I don’t have every back copy of The Model Craftsman, but I’ve got a lot of them, including many of your latest ones. But the old ones I like the best. I still look up those old copies and reread those car construction articles by Hugh Richard Nason. Back along then is when I started in model railroading and I’ll bet you don’t have to be told what gauge I went into. So today when I picked up your September edition from a news stand you may bet that I was reminded of those old times when I hit that article by H. R. Treat. More power to Herb and M.C. I hope there will be many more articles like it and by Herb, of course. I’m back of your magazine a hundred percent and I want to see it grown and grow and grow.
A photo from that article may be seen here in the 1948 seires, and the first photo above is another view of the OO layout of Herb Treat, published in the December 1949 issue of RMC.

Another letter also reacting positively to the models of Herb Treat may be found in the May issue of Model Railroad Craftsman. Model Railroad Craftsman? Model Craftsman had become 100% model railroading in 1948 and was changing their name to match the content. The April, May, and June issues were published under this MRC banner, but the more familiar Railroad Model Craftsman was adopted in July. A reader from Rockford, Ill wrote, “Sure would like to see more of Mr. Treat’s articles and perhaps a story, plans and pictures of his layout. I really go for his stuff…. Let’s go OO, Maybe a little boost for us, eh?”

In the June issue of MRC we find a reply illustrated with this neat little graphic from a HO gauger in Detroit. The mixture of 00 and OO gauge is original to the text, perhaps an editing glitch.
I was just going through some of my back copies of the Craftsman and came across a letter in last August’s Safety Valve about the tremendous possibilities of 00 gauge. To me this is a laugh. The writer of that letter should go into any hobby shop and take a gander at the shelves—note the absence of 00 gauge equipment. When I set out to build up a locomotive in HO gauge, it is no longer a major operation. There is a large variety of materials on the market that will fit most any prototype. In 00 gauge you are too limited unless of course you have a veritable machine shop in your basement…. I’m all wrapped up in HO gauge myself but can still see other modelers’ viewpoints – but when it comes to OO, that’s another matter!
In the following issue, the first issue of Railroad Model Craftsman, we hear again from the reader in Rockford, Ill. This time under the heading “Still Plugging 00” we read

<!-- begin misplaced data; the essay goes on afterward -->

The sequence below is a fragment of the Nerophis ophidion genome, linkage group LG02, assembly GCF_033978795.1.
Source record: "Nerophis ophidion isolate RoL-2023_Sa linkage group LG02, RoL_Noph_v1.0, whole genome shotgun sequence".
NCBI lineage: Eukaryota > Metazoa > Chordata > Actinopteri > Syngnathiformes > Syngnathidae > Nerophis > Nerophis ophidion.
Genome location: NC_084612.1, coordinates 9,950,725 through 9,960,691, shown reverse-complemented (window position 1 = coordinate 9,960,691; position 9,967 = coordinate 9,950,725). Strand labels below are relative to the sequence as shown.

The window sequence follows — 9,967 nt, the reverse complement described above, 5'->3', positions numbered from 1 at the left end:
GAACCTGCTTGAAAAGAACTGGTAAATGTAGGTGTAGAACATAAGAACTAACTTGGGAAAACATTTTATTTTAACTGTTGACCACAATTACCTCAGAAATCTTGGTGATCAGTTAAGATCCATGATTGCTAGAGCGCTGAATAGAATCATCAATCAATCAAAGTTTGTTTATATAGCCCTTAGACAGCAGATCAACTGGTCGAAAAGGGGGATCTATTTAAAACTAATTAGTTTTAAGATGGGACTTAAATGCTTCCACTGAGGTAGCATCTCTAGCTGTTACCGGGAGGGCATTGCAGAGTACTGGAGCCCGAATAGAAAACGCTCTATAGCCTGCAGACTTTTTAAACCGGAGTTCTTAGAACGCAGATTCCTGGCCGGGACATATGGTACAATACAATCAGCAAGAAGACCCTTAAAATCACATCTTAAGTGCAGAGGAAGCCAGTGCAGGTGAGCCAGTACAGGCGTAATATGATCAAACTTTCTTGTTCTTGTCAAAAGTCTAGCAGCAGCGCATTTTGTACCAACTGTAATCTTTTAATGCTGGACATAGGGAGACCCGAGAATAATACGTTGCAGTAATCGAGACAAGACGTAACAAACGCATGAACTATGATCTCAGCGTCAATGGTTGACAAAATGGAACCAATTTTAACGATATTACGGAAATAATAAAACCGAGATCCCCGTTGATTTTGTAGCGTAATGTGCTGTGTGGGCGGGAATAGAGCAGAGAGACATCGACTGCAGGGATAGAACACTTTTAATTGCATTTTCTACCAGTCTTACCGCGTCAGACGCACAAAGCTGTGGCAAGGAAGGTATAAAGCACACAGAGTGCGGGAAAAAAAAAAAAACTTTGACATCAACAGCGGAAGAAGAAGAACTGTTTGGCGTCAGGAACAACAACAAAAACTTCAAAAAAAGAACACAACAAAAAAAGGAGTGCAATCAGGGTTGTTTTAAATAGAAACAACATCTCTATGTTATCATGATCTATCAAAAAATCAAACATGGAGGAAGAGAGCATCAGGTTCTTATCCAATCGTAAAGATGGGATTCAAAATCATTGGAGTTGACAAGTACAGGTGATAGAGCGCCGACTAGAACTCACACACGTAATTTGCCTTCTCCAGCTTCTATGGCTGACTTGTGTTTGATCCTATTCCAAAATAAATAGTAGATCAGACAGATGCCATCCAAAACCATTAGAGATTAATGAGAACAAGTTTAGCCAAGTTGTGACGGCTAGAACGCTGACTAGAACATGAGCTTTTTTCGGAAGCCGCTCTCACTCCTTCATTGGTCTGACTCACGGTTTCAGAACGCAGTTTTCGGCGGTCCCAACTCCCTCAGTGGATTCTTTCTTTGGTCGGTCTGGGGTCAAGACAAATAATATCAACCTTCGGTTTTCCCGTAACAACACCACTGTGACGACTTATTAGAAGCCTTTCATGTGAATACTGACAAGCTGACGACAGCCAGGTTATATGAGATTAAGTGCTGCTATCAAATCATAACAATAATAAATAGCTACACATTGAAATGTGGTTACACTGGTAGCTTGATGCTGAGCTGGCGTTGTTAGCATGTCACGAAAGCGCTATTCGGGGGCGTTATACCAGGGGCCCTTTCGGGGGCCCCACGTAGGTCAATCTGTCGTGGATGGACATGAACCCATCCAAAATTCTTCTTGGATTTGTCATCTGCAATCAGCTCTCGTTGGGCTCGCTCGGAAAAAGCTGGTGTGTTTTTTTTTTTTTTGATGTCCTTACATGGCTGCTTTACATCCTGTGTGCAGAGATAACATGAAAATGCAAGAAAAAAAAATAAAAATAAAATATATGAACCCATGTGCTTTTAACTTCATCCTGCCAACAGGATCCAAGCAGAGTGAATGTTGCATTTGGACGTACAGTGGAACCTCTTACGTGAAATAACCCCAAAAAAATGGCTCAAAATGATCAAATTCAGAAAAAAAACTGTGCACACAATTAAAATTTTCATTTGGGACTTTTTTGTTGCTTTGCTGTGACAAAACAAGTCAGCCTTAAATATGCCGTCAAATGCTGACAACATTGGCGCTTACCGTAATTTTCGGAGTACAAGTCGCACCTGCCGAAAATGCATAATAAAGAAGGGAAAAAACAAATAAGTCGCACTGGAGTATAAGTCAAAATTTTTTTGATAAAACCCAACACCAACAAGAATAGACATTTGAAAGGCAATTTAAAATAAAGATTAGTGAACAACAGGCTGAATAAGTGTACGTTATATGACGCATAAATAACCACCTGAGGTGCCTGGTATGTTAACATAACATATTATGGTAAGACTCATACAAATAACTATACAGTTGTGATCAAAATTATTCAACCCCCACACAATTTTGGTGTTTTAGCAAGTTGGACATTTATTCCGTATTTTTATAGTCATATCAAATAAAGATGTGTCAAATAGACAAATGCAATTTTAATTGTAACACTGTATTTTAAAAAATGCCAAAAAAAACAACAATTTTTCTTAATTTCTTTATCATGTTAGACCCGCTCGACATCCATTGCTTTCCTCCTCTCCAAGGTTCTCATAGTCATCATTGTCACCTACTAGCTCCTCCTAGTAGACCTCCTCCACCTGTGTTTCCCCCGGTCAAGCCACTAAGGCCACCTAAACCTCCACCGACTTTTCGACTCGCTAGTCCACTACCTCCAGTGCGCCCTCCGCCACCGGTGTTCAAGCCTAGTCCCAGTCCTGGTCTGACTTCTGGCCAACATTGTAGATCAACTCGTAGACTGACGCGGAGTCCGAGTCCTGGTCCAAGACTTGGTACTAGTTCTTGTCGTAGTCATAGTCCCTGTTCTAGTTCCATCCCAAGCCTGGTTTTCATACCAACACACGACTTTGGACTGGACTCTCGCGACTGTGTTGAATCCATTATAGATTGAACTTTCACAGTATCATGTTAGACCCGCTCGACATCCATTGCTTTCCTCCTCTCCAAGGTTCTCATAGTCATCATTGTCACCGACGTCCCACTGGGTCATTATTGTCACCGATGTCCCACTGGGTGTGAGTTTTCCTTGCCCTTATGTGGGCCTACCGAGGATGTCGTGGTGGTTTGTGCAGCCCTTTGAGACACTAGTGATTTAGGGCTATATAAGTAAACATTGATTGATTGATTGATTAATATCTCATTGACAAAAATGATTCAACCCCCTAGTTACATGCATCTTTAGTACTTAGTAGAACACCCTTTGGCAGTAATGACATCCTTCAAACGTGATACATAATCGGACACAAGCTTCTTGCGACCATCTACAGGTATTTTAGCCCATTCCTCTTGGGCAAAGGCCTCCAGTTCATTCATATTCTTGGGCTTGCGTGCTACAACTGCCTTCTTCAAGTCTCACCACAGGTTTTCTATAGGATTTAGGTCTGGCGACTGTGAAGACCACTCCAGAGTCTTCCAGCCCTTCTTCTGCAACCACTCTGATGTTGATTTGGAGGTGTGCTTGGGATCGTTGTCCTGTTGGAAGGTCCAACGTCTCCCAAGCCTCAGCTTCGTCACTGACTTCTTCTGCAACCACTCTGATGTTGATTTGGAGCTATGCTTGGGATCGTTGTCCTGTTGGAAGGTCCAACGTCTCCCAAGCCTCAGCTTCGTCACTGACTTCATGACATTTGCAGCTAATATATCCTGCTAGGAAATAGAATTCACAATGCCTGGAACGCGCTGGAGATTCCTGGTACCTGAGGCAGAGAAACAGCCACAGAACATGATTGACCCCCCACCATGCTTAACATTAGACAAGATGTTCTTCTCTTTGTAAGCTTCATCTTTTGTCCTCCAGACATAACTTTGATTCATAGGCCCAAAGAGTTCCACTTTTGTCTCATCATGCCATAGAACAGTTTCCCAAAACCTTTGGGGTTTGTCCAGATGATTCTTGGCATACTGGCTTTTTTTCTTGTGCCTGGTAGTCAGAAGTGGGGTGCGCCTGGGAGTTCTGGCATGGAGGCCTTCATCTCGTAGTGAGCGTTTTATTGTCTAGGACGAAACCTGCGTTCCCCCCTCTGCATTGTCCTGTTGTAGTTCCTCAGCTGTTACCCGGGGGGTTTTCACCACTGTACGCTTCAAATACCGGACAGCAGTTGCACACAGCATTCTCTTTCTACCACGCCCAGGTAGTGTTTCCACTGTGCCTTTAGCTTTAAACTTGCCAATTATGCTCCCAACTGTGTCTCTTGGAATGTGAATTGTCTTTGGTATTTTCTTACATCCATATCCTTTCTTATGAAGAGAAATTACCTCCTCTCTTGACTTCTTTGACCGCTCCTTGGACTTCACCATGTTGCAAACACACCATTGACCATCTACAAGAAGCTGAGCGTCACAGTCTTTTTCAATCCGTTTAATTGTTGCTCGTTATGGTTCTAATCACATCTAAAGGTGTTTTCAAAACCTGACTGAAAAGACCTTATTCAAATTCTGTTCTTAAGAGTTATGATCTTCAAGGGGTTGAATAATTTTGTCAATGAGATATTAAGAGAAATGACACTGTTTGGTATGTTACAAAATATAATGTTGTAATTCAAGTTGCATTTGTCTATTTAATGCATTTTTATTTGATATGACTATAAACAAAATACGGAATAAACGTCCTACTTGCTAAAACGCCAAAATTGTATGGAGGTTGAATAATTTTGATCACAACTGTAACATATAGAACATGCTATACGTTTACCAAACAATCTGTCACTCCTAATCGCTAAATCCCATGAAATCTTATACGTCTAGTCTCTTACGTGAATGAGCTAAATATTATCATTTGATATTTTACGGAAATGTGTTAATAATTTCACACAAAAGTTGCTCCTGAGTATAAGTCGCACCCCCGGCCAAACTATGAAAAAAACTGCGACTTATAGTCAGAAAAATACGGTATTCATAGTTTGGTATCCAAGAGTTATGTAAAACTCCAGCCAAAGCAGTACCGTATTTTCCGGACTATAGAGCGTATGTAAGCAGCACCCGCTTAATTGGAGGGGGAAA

Here I am back again, still plugging. I am one of a minority group, however small we are, but I still feel that we are the only true model railroad builders of the present day. Kits are few and manufacturers fewer in our gauge, consequently nearly every piece of rolling stock and trackside structures to gauge are homemade and home-planned. We are in this gauge because we still think it is the finest of any of our present day popular gauges. It takes a lot of work and things are pretty slow at times but we do have fun railroading knowing that we build with our own hands….
Things I would like to see some one come out with for 00 – a good power truck for both four and six wheel diesel units or even some full scale plans to work from. Some freight and passenger trucks also some streamline passenger cars.  
Those things would actually all be coming soon. Our final letter for the year is from the December issue of Model Railroader, written by a retired Major and published under the heading “OO Gauge Parts.” He wrote,
I would appreciate it if some effort could be devoted to solving the problem of securing OO gauge material and parts. 
Most of us in OO gauge hope to see, with each new issue of MR, that some manufacturer has taken up where the other manufacturers let us down. Many of us purchased heavily in the past and are still in need of plenty of parts to complete what has been under construction since the war stopped production.
OO gauge may be dead to most model railroaders in the other gauges and may not be a profitable venture for new manufacturers, but there may be enough OO gaugers left in the air to justify someone’s making enough parts to keep us going until we finish the things we started. 
It may be necessary for those of us who are left in the gauge to form a guild in order to secure parts. What do OO readers think of this idea?
Finally, the last photo in this article is from the June issue of MR, of the Miniature Railroad Club of York, PA club layout. Note the extremely interesting locomotives including in particular that scratchbuilt FT Diesel. This model predates the introduction of the Schorr F3. The fact that OO club layouts existed such as this and the letters above all reflect that there was a market for more OO models! As we will see in Part II of this series on 1949.

Continue reading 1949 series